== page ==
Labour needs to lead the fight for a progressive tax system – Richard Burgon MP Exclusive #Budget2021


“In the deepest crisis in decades, Labour needs to be much bolder in offering an alternative… And we can’t just sidestep big debates when they happen. The tax debacle of the past few days shows that if we continue to do so, then our party will be outflanked by the Tories with their phoney rhetoric of levelling up.”

Richard Burgon MP

This is an edited version of a speech given by Richard Burgon MP at the rally “For A People’s Budget” on 1 March (see full video here.)

When the Covid crisis hit, as one of the world’s wealthiest countries, we should have been well-placed to limit the damage. Instead, the government’s response has been catastrophic. With one of the world’s largest death rates and the worst-hit major economy.

The PM must take responsibility for this. But the rot goes much deeper than him alone. It’s the result of 40 years of neoliberalism. A rotten corrupt ideology that left us with a failing state where over 100,000 people have died unnecessarily. 

And it left us with weak public services, a failing social care system, a woeful lack of workers’ rights, and a hollowed-out social security system – all when we needed them most.

Millions of people have had their eyes opened to just how broken the system is. So this crisis must be a watershed – the moment to kill off the idea that unfettered free-markets, privatisations, outsourcing and cuts to public services are the answer to all our ills.


Labour’s leadership has said this must be a 1945 moment – a fork in the road – and I completely agree with that.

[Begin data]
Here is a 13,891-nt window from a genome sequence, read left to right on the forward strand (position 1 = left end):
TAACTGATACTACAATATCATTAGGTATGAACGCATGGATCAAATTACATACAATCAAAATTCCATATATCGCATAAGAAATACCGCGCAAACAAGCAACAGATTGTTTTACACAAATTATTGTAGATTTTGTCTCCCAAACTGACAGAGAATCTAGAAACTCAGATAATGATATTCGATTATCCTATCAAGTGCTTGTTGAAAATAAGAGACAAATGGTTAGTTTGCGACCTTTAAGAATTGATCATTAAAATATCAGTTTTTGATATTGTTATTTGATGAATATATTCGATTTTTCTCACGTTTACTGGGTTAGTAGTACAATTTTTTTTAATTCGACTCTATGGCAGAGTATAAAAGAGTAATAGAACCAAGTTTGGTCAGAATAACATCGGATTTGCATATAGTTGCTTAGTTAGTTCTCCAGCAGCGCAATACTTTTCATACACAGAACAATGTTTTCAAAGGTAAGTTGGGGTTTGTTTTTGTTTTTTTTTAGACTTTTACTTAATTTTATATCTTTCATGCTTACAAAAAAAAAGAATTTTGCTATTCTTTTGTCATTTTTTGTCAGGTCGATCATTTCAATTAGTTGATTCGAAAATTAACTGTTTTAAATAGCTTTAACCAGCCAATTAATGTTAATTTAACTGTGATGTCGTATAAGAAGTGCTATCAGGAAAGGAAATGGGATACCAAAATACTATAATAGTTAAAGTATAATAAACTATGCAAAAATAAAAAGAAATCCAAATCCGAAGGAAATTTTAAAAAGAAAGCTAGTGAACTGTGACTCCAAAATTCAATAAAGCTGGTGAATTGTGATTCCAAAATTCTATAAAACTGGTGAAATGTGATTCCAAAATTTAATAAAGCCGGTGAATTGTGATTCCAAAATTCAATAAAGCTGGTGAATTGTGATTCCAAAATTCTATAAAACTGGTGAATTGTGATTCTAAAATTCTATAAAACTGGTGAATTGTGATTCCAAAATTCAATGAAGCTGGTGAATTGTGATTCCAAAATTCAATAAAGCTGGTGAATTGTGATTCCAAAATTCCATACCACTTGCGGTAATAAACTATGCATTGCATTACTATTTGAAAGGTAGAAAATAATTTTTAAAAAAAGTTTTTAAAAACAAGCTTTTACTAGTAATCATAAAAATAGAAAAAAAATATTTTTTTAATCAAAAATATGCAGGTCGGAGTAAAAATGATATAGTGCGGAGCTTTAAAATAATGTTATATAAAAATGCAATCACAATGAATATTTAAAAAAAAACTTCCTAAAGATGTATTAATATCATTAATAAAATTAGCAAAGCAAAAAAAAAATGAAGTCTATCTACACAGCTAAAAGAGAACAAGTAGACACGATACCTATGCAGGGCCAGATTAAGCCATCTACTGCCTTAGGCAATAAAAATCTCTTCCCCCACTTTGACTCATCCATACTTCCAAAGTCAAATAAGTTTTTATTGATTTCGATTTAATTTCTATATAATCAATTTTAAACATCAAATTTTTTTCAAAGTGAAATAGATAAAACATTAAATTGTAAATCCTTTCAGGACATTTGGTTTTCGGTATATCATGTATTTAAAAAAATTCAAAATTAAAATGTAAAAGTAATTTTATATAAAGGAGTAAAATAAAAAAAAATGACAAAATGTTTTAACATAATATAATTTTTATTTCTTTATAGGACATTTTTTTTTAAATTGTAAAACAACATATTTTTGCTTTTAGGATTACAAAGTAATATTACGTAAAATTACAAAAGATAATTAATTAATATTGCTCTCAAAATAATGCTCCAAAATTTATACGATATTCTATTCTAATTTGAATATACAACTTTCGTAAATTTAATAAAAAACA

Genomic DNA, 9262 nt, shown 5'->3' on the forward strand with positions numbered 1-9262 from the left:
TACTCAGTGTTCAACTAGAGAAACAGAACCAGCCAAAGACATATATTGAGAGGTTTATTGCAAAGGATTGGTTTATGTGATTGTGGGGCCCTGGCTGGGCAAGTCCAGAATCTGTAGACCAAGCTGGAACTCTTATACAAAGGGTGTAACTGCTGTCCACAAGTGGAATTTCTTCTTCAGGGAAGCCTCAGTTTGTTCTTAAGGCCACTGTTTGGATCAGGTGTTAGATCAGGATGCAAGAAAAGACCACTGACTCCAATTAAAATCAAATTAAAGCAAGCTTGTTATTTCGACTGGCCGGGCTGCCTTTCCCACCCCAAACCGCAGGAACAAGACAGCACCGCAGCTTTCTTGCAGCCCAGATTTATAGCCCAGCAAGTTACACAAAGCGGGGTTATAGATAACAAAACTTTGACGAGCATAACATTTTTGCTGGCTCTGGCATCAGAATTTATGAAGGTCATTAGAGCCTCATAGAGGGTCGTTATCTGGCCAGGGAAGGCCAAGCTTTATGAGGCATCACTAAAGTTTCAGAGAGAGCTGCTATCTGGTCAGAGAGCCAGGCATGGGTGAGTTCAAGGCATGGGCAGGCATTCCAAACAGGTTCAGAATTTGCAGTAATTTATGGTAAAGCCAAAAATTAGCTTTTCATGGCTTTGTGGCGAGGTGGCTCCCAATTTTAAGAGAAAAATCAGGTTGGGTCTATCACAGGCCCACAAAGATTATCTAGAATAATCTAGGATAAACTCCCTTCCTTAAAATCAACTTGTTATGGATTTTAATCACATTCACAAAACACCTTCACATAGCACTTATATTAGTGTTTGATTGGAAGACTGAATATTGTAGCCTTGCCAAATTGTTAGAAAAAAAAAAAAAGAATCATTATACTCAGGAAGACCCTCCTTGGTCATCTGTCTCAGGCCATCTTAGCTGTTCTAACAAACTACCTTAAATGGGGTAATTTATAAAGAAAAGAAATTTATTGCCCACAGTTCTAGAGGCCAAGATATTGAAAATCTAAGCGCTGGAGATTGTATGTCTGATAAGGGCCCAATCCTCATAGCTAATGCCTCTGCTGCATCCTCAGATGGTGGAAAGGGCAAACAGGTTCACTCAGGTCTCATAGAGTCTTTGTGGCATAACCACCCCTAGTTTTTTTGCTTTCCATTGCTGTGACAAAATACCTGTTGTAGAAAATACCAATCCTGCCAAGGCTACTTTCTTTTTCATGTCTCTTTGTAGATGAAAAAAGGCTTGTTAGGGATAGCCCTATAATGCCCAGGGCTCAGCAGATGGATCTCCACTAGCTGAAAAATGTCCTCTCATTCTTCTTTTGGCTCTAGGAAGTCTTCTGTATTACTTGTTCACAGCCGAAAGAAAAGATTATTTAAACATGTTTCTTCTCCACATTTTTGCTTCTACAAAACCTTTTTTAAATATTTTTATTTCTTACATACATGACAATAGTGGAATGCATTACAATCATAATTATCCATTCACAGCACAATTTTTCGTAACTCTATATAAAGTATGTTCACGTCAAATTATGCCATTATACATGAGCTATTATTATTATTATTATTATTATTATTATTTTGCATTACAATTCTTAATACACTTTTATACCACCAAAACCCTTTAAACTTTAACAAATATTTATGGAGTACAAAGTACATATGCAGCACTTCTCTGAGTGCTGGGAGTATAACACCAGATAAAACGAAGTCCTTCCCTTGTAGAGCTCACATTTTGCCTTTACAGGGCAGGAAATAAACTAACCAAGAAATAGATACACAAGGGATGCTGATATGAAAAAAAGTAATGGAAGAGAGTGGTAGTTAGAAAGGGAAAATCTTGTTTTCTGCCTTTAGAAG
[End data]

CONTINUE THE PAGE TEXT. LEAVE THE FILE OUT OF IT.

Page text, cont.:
Something new will replace the pre-crisis economy that was already broken when Covid struck. It is our job as the opposition to lead the debate on what that new economy looks like. To ensure it is an economy that serves the many – not the few.

In the deepest crisis in decades, Labour needs to be much bolder in offering an alternative. The crisis is now and so the Labour Party needs to have answers now on the big issues facing our communities.

That isn’t counterposed to preparing to win in 2024 – it’s an essential part of it.  By showing people day-after-day that we have their backs and we have a better way forward for them.


And we can’t just sidestep big debates when they happen. The tax debacle of the past few days shows that if we continue to do so, then our party will be outflanked by the Tories with their phoney rhetoric of levelling up.

We can win the argument for a progressive tax system – but only if we make the case.

Now of course, as a Party we should be clear that the best way to pay down the debts incurred through emergency measures in this crisis is by creating jobs and growth.

Investment-led growth, not cuts and austerity – that’s how to deal with the debt.

But on tax, we also need to lead the debate for a progressive outcome.

That means a windfall tax on super-profits made during this crisis – including on those companies who made huge gains due to their links to top Tories.

It means increasing corporation tax, just as Biden is doing in the US, while also making it fairer by charging lower rates for struggling smaller local businesses than for multinationals making super-profits.